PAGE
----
“Mummy, I want this one now!”
“Why can’t I have it?”
“Everyone has this toy!”
“But my friends parents allow them to…”
Leading children away from entitled behaviour and towards a grateful mindset is a challenge every parent faces. After all, our society is a seemingly perfect breeding ground for entitled attitudes. So how can we break the mould to raise grounded children who understand and appreciate the opportunities that have been made available to them?
#1 Examine your behaviour
Doing a reality check of your own life is uncomfortable, but unavoidable, as most children are influenced by their parent’s behaviour. Start by asking questions like, “Do I think my child deserves preferential treatment?” or “Do I feel entitled to certain things?” Be honest with yourself—it’s the only way to find out what to work on and how to improve.
Also, many parents often overindulge their precious kids to prevent them from feeling upset or disappointed. Something else to consider would be whether you’re caving in to your child’s demands when you should be firmly saying no. It’s perfectly alright for your child to experience not getting everything he or she wants – it’s a practical lesson that they need to realise before heading out into the world.
#2 Cut back on privileges
A great way to help kids feel grateful for what they have, is to have them experience what it’s like doing without. No, this isn’t meant as a punishment; it should be a family effort. Make a list of little luxuries your family can stop indulging in for a week or month. It could be not heading to the movies or eating out, using the fan instead of air-conditioning, not watching TV… this will help to foster healthy appreciation, and help the kids empathise with those that aren’t able to enjoy these everyday privileges.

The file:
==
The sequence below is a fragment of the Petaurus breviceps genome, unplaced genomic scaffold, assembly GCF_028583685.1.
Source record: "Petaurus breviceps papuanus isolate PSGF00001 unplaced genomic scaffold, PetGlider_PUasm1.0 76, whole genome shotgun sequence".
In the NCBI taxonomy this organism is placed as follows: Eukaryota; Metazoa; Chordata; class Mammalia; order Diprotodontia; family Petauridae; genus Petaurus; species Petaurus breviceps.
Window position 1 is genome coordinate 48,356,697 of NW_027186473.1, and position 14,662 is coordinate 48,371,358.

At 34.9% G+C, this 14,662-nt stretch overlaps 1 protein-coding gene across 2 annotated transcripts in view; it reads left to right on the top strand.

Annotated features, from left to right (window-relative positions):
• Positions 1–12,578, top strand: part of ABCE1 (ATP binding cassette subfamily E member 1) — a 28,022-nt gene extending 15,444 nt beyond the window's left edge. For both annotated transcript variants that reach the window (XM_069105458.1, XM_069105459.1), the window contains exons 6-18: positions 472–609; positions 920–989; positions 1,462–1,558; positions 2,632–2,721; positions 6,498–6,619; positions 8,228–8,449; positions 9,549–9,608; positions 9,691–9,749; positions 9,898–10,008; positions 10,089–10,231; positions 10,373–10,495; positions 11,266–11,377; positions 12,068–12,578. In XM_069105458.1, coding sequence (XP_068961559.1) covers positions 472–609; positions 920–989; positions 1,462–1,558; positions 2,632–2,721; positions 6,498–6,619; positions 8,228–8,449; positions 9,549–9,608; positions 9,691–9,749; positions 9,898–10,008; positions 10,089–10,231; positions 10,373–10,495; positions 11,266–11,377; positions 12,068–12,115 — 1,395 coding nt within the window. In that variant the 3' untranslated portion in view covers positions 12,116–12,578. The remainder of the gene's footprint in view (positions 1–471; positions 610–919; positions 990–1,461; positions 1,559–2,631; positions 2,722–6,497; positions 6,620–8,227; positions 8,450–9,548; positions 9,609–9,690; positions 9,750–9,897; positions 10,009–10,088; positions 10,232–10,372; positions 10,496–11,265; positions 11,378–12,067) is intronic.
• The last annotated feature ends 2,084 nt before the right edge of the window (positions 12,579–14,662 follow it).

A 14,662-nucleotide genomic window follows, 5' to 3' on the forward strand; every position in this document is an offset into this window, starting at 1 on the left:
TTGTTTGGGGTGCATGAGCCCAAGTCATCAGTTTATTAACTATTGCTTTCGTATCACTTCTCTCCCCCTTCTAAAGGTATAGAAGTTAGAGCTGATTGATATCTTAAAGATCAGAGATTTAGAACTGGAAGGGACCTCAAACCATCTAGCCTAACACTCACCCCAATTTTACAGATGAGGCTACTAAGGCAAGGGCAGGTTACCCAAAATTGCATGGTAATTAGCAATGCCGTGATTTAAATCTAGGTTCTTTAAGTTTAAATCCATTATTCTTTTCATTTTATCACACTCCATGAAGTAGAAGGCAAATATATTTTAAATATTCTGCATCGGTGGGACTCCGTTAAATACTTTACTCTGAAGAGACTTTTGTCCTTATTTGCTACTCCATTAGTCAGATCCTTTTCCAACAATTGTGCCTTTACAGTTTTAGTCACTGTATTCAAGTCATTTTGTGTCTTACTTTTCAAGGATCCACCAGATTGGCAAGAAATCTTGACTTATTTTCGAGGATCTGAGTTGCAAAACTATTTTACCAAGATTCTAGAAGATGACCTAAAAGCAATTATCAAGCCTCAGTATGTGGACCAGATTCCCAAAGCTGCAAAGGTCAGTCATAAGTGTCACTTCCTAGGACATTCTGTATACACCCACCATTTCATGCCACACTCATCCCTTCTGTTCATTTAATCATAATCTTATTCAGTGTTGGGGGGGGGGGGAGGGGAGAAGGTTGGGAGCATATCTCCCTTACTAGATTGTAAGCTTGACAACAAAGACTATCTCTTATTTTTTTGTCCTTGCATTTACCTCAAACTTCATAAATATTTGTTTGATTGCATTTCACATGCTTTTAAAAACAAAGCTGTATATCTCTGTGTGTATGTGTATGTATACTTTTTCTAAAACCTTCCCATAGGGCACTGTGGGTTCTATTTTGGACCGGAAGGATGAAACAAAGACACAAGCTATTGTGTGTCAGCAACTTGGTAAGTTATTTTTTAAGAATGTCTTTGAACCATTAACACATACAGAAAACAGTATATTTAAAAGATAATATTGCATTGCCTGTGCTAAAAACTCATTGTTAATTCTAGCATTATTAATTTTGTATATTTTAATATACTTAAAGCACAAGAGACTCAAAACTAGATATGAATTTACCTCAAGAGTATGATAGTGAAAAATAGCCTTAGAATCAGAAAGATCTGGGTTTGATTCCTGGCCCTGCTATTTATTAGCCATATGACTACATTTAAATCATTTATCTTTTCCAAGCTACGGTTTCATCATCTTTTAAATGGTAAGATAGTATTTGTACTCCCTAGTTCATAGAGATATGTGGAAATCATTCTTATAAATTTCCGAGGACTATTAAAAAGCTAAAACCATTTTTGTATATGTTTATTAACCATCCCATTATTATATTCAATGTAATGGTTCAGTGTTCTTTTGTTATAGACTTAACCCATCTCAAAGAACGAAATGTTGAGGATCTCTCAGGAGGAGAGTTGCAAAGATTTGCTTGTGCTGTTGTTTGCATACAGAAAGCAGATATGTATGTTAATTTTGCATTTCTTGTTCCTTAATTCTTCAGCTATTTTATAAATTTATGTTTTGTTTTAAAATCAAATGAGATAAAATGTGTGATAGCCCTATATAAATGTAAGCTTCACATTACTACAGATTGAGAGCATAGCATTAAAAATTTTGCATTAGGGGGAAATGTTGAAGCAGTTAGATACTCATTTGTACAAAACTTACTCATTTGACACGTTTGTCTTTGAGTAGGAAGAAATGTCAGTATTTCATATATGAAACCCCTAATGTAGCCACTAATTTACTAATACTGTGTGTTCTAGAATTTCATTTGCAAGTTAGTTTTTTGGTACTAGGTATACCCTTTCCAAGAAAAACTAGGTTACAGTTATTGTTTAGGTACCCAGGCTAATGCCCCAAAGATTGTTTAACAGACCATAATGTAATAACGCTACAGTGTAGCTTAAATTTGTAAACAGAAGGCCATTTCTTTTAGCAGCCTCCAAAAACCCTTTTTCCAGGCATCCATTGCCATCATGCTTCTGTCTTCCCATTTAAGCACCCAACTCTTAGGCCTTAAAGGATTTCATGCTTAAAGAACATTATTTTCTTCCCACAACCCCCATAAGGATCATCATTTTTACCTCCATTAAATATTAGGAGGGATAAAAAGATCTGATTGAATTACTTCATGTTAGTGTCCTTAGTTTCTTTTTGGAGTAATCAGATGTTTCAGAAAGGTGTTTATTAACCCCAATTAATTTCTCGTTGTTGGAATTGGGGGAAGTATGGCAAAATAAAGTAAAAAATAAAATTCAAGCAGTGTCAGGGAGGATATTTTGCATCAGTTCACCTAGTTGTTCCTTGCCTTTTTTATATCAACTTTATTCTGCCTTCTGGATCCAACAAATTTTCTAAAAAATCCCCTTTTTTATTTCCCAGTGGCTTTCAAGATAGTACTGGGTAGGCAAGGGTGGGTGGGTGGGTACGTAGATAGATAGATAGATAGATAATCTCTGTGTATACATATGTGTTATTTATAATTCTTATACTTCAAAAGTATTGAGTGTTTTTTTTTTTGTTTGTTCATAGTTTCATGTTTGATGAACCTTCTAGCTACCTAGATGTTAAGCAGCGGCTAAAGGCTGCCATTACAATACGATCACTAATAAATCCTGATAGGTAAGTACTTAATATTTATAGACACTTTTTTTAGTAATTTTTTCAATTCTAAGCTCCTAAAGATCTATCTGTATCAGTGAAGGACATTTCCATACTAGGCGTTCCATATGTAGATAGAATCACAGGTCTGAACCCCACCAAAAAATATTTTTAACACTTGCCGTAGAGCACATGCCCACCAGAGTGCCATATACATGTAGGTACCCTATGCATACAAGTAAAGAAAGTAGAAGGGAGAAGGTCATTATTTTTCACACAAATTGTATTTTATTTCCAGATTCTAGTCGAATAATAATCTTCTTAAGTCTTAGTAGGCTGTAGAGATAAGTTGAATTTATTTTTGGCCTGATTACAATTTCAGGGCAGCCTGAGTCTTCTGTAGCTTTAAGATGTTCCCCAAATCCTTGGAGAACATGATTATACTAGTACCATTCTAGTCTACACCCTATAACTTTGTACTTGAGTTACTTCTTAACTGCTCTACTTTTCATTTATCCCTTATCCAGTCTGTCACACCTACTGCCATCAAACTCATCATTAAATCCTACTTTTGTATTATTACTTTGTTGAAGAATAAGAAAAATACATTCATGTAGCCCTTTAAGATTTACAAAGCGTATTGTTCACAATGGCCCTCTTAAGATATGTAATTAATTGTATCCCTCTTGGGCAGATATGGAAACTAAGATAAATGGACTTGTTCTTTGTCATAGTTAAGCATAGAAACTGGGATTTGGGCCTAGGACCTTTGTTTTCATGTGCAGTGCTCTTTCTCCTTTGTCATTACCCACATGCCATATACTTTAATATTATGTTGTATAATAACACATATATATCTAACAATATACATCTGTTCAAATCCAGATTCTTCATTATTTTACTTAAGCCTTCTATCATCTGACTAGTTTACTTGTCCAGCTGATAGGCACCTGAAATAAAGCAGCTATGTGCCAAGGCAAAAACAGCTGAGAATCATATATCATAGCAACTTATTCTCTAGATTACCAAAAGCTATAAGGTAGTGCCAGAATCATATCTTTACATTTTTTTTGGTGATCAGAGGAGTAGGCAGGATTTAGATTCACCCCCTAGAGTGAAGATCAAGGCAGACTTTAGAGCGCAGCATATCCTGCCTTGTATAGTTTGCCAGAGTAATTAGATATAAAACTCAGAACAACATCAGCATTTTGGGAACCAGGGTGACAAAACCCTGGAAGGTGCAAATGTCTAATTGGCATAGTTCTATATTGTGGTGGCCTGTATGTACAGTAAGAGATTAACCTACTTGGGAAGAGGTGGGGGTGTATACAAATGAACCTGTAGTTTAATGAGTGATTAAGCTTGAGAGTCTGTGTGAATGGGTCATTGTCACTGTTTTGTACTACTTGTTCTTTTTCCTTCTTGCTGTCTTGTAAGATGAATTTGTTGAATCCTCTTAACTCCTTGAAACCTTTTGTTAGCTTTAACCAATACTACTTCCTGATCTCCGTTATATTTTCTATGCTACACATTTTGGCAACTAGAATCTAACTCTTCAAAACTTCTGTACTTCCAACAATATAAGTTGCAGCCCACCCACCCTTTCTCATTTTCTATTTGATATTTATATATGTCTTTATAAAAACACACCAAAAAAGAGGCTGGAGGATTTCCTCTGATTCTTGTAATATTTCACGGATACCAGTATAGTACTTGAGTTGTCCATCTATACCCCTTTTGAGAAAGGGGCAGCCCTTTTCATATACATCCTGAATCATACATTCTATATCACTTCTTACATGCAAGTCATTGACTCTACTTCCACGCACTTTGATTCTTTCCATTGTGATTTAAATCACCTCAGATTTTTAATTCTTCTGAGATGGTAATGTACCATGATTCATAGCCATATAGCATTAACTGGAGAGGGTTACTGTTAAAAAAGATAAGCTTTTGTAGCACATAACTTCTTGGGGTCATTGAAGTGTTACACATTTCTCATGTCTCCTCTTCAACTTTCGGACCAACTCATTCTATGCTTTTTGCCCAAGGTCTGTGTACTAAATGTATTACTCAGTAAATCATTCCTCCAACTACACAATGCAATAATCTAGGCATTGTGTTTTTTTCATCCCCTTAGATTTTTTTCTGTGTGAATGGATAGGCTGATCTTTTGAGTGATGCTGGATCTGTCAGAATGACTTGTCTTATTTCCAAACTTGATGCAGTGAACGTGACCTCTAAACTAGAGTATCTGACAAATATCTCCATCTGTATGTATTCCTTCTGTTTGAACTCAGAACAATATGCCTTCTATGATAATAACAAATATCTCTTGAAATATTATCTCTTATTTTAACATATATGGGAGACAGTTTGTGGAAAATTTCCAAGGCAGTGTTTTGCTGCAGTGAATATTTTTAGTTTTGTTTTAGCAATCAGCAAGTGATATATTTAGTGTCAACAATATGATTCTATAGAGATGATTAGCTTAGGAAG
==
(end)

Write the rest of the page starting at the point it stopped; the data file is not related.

#3 Encourage a different perspective
Life is filled with less than ideal situations. Encouraging your child to look for the silver lining, and encouraging empathy will gear them towards gracefulness and gratefulness, even in tough situations. For example, if your kid is whining about having to wait in line, say “It must be challenging for the staff to deal with so many customers.” Or “Here’s our chance to be spontaneous!” when an activity they’re looking forward to gets cancelled.
#4 Expect more from your child
Let’s be honest, children are perfectly capable of doing things for themselves. While some parents might instinctively “volunteer” their services, it is important for children to understand personal responsibility by putting in hard work and effort. For example, if your child isn’t already chipping in with the household chores, start assigning age-appropriate tasks. Instead of getting used to everything being done for them, allow your child to do their part and contribute to the family.
#5 Give thanks
Saying your Ps and Qs is simple enough, but often forgotten. Make it a habit to verbalise your gratitude, be it thanking service staff for their assistance, the neighbour who held the lift, or the commuter that gave up their seat on the MRT. Lead by example, and your child will soon pick up the good habit!